It was very, very cold; it snowed and it grew dark; it was the last evening of the year, New Year's Eve. In the cold and dark a poor little girl, with bare head and bare feet, was walking through the streets. When she left her own house she certainly had had slippers on; but what could they do? They were very big slippers, and her mother had used them till then, so big were they. The little maid lost them as she slipped across the road, where two carriages were rattling by terribly fast. One slipper was not to be found again, and a boy ran away with the other. He said he could use it for a cradle when he had children of his own.
So now the little girl went with her little naked feet, which were quite red and blue with the cold. In an old apron she carried a number of matches, and a bundle of them in her hand. No one had bought anything of her all day; no one had given her a copper. Hungry and cold she went, and drew herself together, poor little thing! The snowflakes fell on her long yellow hair, which curled prettily over her neck; but she did not think of that now. In all the windows lights were shining, and there was a glorious smell of roast goose out there in the street; it was no doubt New Year's Eve. Yes, she thought of that!
In a corner formed by two houses, one of which was a little farther from the street than the other, she sat down and crept close. She had drawn up her little feet, but she was still colder, and she did not dare to go home, for she had sold no matches, and she had not a single cent; her father would beat her; and besides, it was cold at home, for they had nothing over the them but a roof through which the wind whistled, though straw and rags stopped the largest holes.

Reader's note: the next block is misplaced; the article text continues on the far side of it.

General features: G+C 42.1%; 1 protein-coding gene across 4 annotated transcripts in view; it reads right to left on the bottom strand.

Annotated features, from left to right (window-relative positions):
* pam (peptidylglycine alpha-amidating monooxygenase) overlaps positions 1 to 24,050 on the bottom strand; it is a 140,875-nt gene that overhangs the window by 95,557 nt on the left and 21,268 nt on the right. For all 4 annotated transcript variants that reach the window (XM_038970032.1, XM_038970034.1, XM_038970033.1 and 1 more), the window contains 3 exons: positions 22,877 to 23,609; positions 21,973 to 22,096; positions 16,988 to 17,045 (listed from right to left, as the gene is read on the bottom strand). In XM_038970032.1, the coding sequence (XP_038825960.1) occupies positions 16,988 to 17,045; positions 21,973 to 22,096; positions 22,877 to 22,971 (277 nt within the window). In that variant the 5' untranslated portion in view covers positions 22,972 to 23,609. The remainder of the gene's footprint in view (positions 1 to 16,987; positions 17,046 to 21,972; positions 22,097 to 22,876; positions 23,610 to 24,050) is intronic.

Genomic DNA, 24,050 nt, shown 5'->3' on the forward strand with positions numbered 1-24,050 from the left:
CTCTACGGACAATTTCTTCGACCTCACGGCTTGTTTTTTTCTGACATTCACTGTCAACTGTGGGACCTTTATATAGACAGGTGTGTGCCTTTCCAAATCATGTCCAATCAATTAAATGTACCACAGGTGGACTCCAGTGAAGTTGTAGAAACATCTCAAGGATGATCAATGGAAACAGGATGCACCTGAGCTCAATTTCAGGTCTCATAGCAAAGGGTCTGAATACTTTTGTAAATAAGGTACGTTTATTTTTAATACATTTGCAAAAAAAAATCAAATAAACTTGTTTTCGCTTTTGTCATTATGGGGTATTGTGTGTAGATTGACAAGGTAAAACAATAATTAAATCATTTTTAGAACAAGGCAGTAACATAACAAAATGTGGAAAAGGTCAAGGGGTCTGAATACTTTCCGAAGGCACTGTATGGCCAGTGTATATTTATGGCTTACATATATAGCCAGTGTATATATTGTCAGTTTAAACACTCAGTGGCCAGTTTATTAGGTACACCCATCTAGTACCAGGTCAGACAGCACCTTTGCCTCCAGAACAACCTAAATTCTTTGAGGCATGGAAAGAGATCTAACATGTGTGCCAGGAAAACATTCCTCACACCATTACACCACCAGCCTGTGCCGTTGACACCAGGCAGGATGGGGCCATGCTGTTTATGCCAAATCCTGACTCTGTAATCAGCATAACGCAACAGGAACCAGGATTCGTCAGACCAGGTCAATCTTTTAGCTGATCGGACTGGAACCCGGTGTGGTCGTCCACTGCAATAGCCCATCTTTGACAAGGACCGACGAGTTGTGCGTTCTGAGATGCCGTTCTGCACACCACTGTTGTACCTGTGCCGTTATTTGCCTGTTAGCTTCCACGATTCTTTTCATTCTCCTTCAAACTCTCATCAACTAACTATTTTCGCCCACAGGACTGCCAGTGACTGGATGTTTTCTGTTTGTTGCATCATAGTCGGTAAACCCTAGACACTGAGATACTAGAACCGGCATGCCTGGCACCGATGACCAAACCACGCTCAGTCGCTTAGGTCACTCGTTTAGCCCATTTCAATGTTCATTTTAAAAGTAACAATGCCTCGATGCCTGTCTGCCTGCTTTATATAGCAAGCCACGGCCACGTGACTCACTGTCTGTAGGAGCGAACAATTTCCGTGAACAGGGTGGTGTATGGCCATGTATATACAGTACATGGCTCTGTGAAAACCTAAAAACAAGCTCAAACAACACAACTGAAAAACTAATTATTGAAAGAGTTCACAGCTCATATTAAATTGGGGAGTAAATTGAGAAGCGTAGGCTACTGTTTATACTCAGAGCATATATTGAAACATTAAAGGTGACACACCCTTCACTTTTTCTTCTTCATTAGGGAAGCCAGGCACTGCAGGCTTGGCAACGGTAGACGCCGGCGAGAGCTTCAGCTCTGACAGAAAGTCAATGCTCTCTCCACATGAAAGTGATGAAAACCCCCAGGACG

Her small hands were quite numb with the cold. Ah! a little match might do her good if she only dared draw one from the bundle, and strike it against the wall, and warm her fingers at it. She drew one out. R-r-atch! how it spluttered and burned! It was a warm bright flame, like a little candle, when she held her hands over it; it was a wonderful little light! It really seemed to the little girl as if she sat before a great polished stove, with bright brass feet and a brass cover. The fire burned so nicely; it warmed her so well,—the little girl was just putting out her feet to warm these, too,—when out went the flame; the stove was gone;—she sat with only the end of the burned match in her hand.